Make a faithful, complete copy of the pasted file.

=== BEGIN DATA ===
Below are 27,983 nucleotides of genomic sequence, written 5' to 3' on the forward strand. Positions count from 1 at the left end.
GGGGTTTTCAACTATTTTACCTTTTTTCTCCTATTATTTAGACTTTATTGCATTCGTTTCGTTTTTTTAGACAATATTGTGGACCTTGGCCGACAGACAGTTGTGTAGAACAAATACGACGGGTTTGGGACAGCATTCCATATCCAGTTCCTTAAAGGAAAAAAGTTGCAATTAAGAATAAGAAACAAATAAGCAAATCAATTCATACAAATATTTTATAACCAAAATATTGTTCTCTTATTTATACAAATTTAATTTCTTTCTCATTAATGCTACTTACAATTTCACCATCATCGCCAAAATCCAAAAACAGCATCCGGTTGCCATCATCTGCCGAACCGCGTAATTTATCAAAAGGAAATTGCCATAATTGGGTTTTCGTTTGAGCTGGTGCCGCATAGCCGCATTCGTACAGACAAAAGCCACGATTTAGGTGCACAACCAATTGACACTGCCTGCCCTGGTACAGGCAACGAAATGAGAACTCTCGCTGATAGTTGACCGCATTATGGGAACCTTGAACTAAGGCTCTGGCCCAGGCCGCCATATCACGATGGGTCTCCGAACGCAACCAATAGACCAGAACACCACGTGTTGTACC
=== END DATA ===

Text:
Below are 27,983 nucleotides of genomic sequence, written 5' to 3' on the forward strand. Positions count from 1 at the left end.
GGGGTTTTCAACTATTTTACCTTTTTTCTCCTATTATTTAGACTTTATTGCATTCGTTTCGTTTTTTTAGACAATATTGTGGACCTTGGCCGACAGACAGTTGTGTAGAACAAATACGACGGGTTTGGGACAGCATTCCATATCCAGTTCCTTAAAGGAAAAAAGTTGCAATTAAGAATAAGAAACAAATAAGCAAATCAATTCATACAAATATTTTATAACCAAAATATTGTTCTCTTATTTATACAAATTTAATTTCTTTCTCATTAATGCTACTTACAATTTCACCATCATCGCCAAAATCCAAAAACAGCATCCGGTTGCCATCATCTGCCGAACCGCGTAATTTATCAAAAGGAAATTGCCATAATTGGGTTTTCGTTTGAGCTGGTGCCGCATAGCCGCATTCGTACAGACAAAAGCCACGATTTAGGTGCACAACCAATTGACACTGCCTGCCCTGGTACAGGCAACGAAATGAGAACTCTCGCTGATAGTTGACCGCATTATGGGAACCTTGAACTAAGGCTCTGGCCCAGGCCGCCATATCACGATGGGTCTCCGAACGCAACCAATAGACCAGAACACCACGTGTTGTACC